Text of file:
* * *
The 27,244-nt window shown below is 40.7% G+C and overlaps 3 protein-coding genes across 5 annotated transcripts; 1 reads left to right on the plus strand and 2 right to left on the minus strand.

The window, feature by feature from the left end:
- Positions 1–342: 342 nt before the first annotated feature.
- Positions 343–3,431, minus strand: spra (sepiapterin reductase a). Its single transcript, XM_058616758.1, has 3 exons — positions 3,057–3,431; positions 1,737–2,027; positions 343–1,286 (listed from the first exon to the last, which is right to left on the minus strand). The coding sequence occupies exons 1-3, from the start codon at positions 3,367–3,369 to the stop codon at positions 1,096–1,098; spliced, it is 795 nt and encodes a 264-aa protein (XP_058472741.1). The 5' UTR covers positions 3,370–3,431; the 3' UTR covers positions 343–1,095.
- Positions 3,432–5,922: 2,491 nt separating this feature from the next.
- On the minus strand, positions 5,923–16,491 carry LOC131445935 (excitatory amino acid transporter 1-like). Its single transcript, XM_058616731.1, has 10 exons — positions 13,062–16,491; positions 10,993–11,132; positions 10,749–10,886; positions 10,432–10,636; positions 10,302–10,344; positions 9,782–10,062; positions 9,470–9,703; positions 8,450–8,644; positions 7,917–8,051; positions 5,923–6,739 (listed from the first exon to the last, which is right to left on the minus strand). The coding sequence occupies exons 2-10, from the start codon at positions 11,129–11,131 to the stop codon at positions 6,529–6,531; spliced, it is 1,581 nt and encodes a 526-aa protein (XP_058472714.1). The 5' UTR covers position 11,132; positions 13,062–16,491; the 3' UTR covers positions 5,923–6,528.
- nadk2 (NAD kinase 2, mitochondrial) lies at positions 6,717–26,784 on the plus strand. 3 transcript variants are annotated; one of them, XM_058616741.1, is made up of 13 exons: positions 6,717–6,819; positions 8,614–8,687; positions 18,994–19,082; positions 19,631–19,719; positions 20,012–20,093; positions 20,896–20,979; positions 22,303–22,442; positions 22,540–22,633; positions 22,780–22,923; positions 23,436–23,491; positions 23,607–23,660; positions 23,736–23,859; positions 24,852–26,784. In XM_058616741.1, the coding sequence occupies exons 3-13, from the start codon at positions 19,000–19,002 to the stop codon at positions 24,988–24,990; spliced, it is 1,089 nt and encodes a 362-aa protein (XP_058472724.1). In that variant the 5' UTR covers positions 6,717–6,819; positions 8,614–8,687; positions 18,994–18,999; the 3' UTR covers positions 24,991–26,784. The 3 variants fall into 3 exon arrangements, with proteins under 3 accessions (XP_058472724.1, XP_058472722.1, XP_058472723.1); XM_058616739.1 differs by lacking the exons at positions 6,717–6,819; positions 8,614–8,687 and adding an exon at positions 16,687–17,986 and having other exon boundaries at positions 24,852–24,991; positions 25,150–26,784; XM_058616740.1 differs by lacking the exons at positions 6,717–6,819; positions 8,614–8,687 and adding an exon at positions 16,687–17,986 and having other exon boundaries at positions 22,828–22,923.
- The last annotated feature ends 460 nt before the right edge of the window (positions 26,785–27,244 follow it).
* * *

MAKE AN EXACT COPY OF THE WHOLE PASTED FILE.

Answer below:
The 27,244-nt window shown below is 40.7% G+C and overlaps 3 protein-coding genes across 5 annotated transcripts; 1 reads left to right on the plus strand and 2 right to left on the minus strand.

The window, feature by feature from the left end:
- Positions 1–342: 342 nt before the first annotated feature.
- Positions 343–3,431, minus strand: spra (sepiapterin reductase a). Its single transcript, XM_058616758.1, has 3 exons — positions 3,057–3,431; positions 1,737–2,027; positions 343–1,286 (listed from the first exon to the last, which is right to left on the minus strand). The coding sequence occupies exons 1-3, from the start codon at positions 3,367–3,369 to the stop codon at positions 1,096–1,098; spliced, it is 795 nt and encodes a 264-aa protein (XP_058472741.1). The 5' UTR covers positions 3,370–3,431; the 3' UTR covers positions 343–1,095.
- Positions 3,432–5,922: 2,491 nt separating this feature from the next.
- On the minus strand, positions 5,923–16,491 carry LOC131445935 (excitatory amino acid transporter 1-like). Its single transcript, XM_058616731.1, has 10 exons — positions 13,062–16,491; positions 10,993–11,132; positions 10,749–10,886; positions 10,432–10,636; positions 10,302–10,344; positions 9,782–10,062; positions 9,470–9,703; positions 8,450–8,644; positions 7,917–8,051; positions 5,923–6,739 (listed from the first exon to the last, which is right to left on the minus strand). The coding sequence occupies exons 2-10, from the start codon at positions 11,129–11,131 to the stop codon at positions 6,529–6,531; spliced, it is 1,581 nt and encodes a 526-aa protein (XP_058472714.1). The 5' UTR covers position 11,132; positions 13,062–16,491; the 3' UTR covers positions 5,923–6,528.
- nadk2 (NAD kinase 2, mitochondrial) lies at positions 6,717–26,784 on the plus strand. 3 transcript variants are annotated; one of them, XM_058616741.1, is made up of 13 exons: positions 6,717–6,819; positions 8,614–8,687; positions 18,994–19,082; positions 19,631–19,719; positions 20,012–20,093; positions 20,896–20,979; positions 22,303–22,442; positions 22,540–22,633; positions 22,780–22,923; positions 23,436–23,491; positions 23,607–23,660; positions 23,736–23,859; positions 24,852–26,784. In XM_058616741.1, the coding sequence occupies exons 3-13, from the start codon at positions 19,000–19,002 to the stop codon at positions 24,988–24,990; spliced, it is 1,089 nt and encodes a 362-aa protein (XP_058472724.1). In that variant the 5' UTR covers positions 6,717–6,819; positions 8,614–8,687; positions 18,994–18,999; the 3' UTR covers positions 24,991–26,784. The 3 variants fall into 3 exon arrangements, with proteins under 3 accessions (XP_058472724.1, XP_058472722.1, XP_058472723.1); XM_058616739.1 differs by lacking the exons at positions 6,717–6,819; positions 8,614–8,687 and adding an exon at positions 16,687–17,986 and having other exon boundaries at positions 24,852–24,991; positions 25,150–26,784; XM_058616740.1 differs by lacking the exons at positions 6,717–6,819; positions 8,614–8,687 and adding an exon at positions 16,687–17,986 and having other exon boundaries at positions 22,828–22,923.
- The last annotated feature ends 460 nt before the right edge of the window (positions 26,785–27,244 follow it).